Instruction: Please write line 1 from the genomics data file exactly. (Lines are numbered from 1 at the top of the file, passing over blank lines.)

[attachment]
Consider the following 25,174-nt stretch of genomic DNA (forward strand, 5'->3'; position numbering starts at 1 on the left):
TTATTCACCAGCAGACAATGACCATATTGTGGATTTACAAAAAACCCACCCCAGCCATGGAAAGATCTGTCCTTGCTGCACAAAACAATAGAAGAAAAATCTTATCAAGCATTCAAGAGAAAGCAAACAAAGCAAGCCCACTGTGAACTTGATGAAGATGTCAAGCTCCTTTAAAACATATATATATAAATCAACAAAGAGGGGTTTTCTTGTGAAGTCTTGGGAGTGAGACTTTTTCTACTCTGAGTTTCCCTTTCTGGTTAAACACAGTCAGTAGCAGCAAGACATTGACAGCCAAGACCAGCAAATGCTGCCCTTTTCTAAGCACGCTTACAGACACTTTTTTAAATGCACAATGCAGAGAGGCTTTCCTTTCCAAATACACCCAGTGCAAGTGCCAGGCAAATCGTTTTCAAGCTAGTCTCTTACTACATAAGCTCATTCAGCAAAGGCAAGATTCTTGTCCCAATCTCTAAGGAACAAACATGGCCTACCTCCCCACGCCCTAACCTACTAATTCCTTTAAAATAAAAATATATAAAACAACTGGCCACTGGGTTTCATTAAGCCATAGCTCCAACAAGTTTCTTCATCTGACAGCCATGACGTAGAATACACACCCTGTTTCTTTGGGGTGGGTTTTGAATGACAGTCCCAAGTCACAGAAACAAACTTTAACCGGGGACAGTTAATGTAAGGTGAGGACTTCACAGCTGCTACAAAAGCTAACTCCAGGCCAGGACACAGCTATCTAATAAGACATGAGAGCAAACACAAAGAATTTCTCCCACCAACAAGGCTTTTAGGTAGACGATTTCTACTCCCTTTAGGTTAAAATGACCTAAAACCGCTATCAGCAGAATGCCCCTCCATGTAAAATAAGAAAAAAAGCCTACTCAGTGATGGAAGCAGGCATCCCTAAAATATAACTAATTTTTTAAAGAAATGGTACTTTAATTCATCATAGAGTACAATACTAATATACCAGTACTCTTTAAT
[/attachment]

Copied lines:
Consider the following 25,174-nt stretch of genomic DNA (forward strand, 5'->3'; position numbering starts at 1 on the left):